Remark: In the definitions of -index (as given by (1)) and that of -index (as given by (2)), we have intentionally ignored the time at which we are considering their values. This is done to keep their definitions simple, and defining so there is no loss of generality as far as the discussion in this work is concerned. For precise definitions of the indices incorporating the time, one is referred to [7]. The same is true for the -index. Secondly, while defining the indices and the impact factor, we assume that the number of papers, , and the numbers of citations received by ith paper, . This is also true for the theorems proved in this paper.

Generalized Impact Factor.

Let be the number of citations of the paper numbered , and let be the number of papers. The generalized impact factor is defined as follows.(5)Note that the generalized impact factor is simply called impact factor in [6]. We have added the prefix “generalized” to differentiate it from the impact factor that uses a time window constraint. Actually, the impact factor given by (5) (and also that given in [6]) denotes the average number of citations received per paper.

Analysis of Relationships

In this subsection, we describe how indices and generalized impact factor are related to one another.

Impact Factor, -Index and -Index.

We state the following theorem that relates these parameters.

Theorem 1 Let be the number of papers and let be the numbers of citations received by ith paper. The -index, -index and impact factor are related by the following inequality.(6)

Proof. Using (5), the total number of citations can be written as follows.(7)The citations appearing in the L.H.S. of (7) can be broken into two parts, one from to and the other from to , as given below.(8)Using (4) and (8), we have,(9)Now, we have,(10)Therefore, we have,(11)Using (9) and (11), we have,(12)In other words, we have,(13)Since is a whole number, therefore, we can write,

In other words, we can say that(14)where, denotes the lower bound. For definitions of different types of bounds, we refer the readers to [8].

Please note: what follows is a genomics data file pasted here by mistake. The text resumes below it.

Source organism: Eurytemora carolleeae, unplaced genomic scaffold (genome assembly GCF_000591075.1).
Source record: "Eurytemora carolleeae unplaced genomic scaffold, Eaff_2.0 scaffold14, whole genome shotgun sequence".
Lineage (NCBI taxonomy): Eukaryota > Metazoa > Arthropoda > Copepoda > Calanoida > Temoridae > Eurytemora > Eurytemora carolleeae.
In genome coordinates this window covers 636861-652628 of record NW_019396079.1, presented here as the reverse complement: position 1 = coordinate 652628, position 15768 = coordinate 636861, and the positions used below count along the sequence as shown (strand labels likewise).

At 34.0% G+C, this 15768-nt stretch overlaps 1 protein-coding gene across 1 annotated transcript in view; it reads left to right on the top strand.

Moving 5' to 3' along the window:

The -Index, -Index, and -Index.

We state the following theorem that provides an inequality relating these indices.

Theorem 2 The -index, -index, and -index are related by the following inequality.(15)

Proof. Let the the papers are arranged in the descending order of their citations. From the definition of -index, as given in (2), we have,(16)At , we have,(17)Breaking the number of citations in the L.H.S. of (17) into parts, we have,(18)Using (4) and (18), we have,(19)In other words,(20)Now, we have,(21)Therefore, we have,(22)Using (20) and (22), we have,(23)Or,(24)Rearranging (24), we have,(25)Since all these indices, , , and are integers, therefore, (25) can be written as follows.

In other words, Theorem 2 provides a lower bound for -index in terms of the -index and the -index.(26)We have the following lemma that provides a bound for the -index.

Lemma 1. An upper bound for -index is as follows.(27)

Proof. From (20), we have,In (21), if we put at the R.H.S. for , , we get,(28)Therefore, from (20), we have,(29)Or,(30)Or,(31)This gives us,(32)Again, all these indices are whole numbers, therefore, we can write,(33)Alternatively,

We now prove another theorem that provides an upper bound for the -index in terms of -index and -index.

Theorem 3. An upper bound for -index in terms of -index and -index is as follows.(34)

Proof. Using (24), we have,(35)This resembles to the quadratic equation , whose roots are as follows.(36)Here, we have, , , , therefore, the only root for -index is,(37)Now, we know that . In other words, we have,(38)This implies that(39)Using (37) and (39), we have,(40)In other words, .

The -Index, -Index, and Impact Factor.

We state the following theorem that relates these parameters.

Theorem 4. The generalized impact factor, -index, and -index are related as per the following inequality.(41)

Proof. From (5), we have,(42)Breaking the number of citations in the L.H.S. of (42), we have,(43)Now, we have,(44)Therefore, we have,(45)Using (43) and (44), we have,(46)Or,

In other words, Theorem 4 states an upper bound for the generalized impact factor which is as follows.(47)

Utility of Bounds.

We wish to point out that lower and upper bounds are very common in the area of Computer Science and Engineering. They are useful when either one cannot find exact expressions or it is difficult to derive the exact expressions. Using the bounds, one can say that the parameter lies above it (for a lower bound) or below it (for an upper bound). To the best of our knowledge, the exact relationships among the -index, -index, -index, and impact factor have not been described by any researcher till date. In the absence of such exact expressions, we suggest to use the lower and upper bounds, and it forms the motivation behind the derivation of bounds and inequalities presented in this paper. In our view, one can realize where the value of an indexing parameter lies given another set of parameter(s) without going through the whole citation database (of an author, a journal, an institution, a country or a region).